Lily Parr. Remember the name, particularly because she should never have been forgotten in the first place, writes Liam Mackey.
There was a time, during and after the first World War, when this “tall lass” from Lancashire was one of the best-known footballers in England, a prolific striker with such a rocket of shot that she once broke a crossbar and, on another occasion, responded to the taunting of a professional male goalkeeper by taking a penalty against him – and breaking his arm.
When Lily wasn’t breaking wood and bone she was breaking taboos – she liked a Woodbine and a brown ale and lived openly for most of her life with her partner Mary.
But it was for her talent on the football pitch that she became a household name, playing in front of average crowds of 30,000, scoring forty goals in one season and amassing more than a thousand over the course of her long career.
If she is largely unknown now, that is no accident of history. It’s because in 1921, at the very height of the popularity of the women’s game in England, the Football Association effectively banned it, transforming the sport overnight from a massive crowd-puller played in the most famous grounds of the day, to a cult pursuit forced to eke out its existence in public parks and dog tracks. Astonishingly, it was only in 1971, a full fifty years later, that the ban was finally lifted.
This hidden history of “the golden age” of women’s football and the brutal and cynical way in which the football establishment brought it crashing down was brilliantly told by Clare Balding in When Football Banned Women, a documentary screened this week on Channel 4 to tie in with the station’s coverage of the 2017 Women’s European Championship Finals in the Netherlands.
With the outbreak of the First World War, it was England’s difficulty which provided the opportunity for women’s football to assert itself.
As the men departed for the front, the women took over the heavy lifting in the munitions factories and, for purposes of health and morale and also to raise money for charity, were encouraged to form football teams.
The most famous was the Dick Kerr Ladies FC in Preston, with whom Lily Parr began her playing career at the age of just 14. One of her team mates was 16-year-old Alice Woods, a midfielder who, her proud grandchildren were happy to attest, retained her love for the game into very old age. To Balding’s evident delight, they were able to produce a photograph of a white-haired granny in a floral print dress, still showing off her keepy-uppy skills at the age of 90.
But even more startling was the sepia-tinted footage of the Dick Kerr Ladies and other women’s teams in action during and after the war years, when crowds thronged the grounds to watch them play. Even with the resumption of men’s football, the appeal of the women’s game continued to grow. In December 1920, the Dick Kerr Ladies broke the attendance record at Goodison Park, drawing a crowd of 53,000, with another 14,000 locked outside.
Yet, just one year later, in December 1921, the FA instructed their affiliated clubs that they should no longer make their grounds available for women’s football.
The minutes of the fateful meeting referred, in part, to the Association’s concerns that too much of the money being raised for post-war charities was going on expenses – code, charged one historian interviewed by Balding, for their being unable to get their hands on it themselves.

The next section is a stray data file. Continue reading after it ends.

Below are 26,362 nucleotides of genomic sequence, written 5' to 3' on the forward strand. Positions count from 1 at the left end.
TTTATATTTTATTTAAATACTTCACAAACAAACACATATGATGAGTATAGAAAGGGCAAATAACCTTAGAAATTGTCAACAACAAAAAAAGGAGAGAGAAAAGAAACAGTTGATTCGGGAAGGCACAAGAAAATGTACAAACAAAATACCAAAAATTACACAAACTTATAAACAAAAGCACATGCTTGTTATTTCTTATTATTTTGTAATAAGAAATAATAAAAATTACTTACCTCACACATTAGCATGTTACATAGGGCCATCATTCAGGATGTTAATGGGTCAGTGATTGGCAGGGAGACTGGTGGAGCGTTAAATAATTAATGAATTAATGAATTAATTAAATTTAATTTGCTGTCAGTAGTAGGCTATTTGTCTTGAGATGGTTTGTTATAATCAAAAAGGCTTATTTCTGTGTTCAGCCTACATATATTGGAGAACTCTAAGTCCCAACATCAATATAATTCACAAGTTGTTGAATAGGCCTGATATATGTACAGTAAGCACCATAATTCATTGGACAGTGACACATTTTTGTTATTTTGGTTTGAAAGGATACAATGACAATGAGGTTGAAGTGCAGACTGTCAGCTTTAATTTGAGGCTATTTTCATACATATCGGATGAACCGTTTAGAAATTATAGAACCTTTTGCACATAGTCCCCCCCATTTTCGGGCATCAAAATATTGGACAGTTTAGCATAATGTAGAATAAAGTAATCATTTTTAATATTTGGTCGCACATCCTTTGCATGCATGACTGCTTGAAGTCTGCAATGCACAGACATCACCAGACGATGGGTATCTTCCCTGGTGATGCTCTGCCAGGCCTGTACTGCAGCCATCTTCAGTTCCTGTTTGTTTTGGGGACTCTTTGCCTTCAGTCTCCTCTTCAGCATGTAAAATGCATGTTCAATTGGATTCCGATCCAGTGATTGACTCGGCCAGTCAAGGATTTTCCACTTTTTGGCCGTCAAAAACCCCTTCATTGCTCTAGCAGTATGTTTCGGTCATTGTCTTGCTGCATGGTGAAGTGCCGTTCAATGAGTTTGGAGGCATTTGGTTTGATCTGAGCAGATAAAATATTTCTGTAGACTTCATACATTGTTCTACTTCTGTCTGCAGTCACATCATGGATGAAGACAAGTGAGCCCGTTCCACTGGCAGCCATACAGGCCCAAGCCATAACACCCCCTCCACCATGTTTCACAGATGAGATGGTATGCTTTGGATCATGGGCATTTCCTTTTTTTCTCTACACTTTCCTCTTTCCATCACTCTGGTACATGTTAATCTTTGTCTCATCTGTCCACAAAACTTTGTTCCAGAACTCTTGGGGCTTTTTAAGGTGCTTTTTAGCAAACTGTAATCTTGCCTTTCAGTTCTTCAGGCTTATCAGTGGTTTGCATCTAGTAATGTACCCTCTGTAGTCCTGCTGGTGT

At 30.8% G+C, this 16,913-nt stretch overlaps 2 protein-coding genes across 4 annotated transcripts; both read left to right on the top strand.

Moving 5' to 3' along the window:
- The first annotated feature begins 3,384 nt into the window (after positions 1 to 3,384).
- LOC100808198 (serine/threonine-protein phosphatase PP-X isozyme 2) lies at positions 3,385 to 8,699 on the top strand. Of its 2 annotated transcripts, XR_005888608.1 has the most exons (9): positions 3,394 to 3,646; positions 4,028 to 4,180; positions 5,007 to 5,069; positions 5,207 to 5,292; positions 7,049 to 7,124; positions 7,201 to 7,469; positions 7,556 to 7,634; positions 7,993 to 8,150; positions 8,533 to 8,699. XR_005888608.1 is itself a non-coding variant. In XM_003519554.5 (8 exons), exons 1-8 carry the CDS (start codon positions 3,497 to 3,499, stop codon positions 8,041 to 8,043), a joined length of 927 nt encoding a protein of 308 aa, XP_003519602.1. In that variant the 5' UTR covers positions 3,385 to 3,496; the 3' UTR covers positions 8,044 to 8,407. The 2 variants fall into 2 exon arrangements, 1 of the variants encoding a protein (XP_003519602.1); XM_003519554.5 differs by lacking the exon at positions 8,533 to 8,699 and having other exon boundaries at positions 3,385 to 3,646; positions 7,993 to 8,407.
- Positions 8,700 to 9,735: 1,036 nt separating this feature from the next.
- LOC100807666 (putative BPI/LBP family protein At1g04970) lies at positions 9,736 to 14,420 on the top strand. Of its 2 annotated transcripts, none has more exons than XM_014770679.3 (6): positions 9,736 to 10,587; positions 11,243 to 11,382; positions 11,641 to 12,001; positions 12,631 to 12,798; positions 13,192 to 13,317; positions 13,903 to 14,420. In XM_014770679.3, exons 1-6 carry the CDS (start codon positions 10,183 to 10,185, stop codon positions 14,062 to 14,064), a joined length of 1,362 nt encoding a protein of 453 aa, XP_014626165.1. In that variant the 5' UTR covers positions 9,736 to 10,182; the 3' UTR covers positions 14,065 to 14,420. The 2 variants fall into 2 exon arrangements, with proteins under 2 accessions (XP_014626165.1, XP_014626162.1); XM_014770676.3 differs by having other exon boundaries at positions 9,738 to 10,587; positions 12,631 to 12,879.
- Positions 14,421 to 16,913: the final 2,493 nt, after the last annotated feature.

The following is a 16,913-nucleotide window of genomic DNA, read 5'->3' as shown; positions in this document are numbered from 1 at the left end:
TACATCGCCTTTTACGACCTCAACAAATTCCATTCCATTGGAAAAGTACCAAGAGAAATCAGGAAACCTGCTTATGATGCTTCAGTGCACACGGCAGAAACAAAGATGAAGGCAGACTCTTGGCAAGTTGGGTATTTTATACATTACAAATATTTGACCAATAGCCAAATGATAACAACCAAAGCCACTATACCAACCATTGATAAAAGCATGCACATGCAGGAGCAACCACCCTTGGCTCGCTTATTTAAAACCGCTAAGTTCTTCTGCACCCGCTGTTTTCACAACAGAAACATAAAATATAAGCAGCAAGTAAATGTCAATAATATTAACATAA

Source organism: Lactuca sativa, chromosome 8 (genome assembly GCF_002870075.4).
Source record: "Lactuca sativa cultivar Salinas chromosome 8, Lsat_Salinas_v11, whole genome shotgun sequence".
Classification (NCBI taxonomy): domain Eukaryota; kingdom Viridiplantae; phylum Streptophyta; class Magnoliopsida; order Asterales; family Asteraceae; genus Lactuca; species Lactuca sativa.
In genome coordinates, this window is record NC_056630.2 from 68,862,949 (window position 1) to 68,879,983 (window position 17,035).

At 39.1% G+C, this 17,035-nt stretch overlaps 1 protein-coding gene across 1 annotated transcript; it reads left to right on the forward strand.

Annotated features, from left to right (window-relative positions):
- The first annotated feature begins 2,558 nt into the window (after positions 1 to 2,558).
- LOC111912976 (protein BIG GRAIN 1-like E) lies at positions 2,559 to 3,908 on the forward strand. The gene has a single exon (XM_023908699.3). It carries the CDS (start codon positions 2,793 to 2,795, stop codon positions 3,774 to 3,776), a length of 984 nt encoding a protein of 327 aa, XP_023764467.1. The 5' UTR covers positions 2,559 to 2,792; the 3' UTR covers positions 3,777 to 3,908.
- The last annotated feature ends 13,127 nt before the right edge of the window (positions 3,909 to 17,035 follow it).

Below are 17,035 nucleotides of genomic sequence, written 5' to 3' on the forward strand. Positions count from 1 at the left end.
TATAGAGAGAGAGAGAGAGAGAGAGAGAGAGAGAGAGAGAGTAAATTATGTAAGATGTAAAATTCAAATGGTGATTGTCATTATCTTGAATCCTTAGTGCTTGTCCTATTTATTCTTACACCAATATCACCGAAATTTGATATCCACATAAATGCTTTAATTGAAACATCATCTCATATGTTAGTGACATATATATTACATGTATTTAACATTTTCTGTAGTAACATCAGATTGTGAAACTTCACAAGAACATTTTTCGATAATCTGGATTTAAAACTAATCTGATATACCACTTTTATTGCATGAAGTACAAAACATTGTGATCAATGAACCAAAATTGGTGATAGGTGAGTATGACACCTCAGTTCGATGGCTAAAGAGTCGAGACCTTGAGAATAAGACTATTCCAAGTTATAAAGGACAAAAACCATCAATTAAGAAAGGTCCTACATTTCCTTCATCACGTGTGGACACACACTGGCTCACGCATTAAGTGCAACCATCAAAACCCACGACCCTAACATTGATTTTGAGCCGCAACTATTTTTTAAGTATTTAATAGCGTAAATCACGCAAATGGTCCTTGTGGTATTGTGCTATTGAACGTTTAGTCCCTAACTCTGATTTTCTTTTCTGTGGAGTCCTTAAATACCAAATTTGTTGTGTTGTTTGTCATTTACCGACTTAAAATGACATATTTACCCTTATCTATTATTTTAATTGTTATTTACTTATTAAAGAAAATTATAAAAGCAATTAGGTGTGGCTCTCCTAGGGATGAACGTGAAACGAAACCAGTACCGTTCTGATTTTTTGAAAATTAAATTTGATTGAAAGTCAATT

And, despite the fact that, just a couple of years before, the Establishment had been only too happy for women to engage in the dangerous manual labour of producing thousands of shells a week in munitions factories, now the FA suddenly decided that the game of football was “quite unfit for females”, citing supposedly expert opinion in Harley Street that “kicking is too jerky a movement for women and the hard knocks on a football field are bad for future mothers.” But academic Dr Ali Melling told Clare Balding she believes that a nakedly political agenda was also at work. Many of the women’s teams had their roots in pit towns and, during a time of industrial unrest and political volatility in the early 1920s, had begun to use the proceeds from their games to help the impoverished families of striking miners. Women’s football, Dr Melling argued, had become a radical threat: “too big, too class-oriented and therefore too revolutionary and too dangerous.” The women had gotten too big for their boots, as it were. They had to be stopped. And with one stroke of a pen, they were.
The effect of the ban on the development of the women’s game as a whole was devastating — and heartbreaking for the individual players.
Away from the spotlight, the Dick Kerr Ladies FC continued playing until it finally folded in the mid-60s.
At 83, Jane Gregson is one of the last living links with the club, having played for them in the early 1950s when, remarkably, the great Lily Parr was still donning her boots. Getting to play alongside the woman she called “my idol” was a cherished memory for Jane who, as a young girl with a huge love for the game, had been forced to watch her father throw her first pair of football boots into the fire.
“I didn’t give two hoots, I was determined to play,” she recalled, speaking with passion about the sense of independence she got from playing football.
For her, the ban was “one big insult, tragic – I found it disgusting.” It was all those things, and more. Recent years have seen considerable growth in the women’s game but, as Euro 2017 continues to unfold in Holland, one can’t help wondering just how much bigger an event it might have been had history taken a different course.
As Clare Balding put it near the end of this riveting film: “The ban was catastrophic, a hammer blow from which women’s football is still struggling to recover. It shaped the image of football we have today.”
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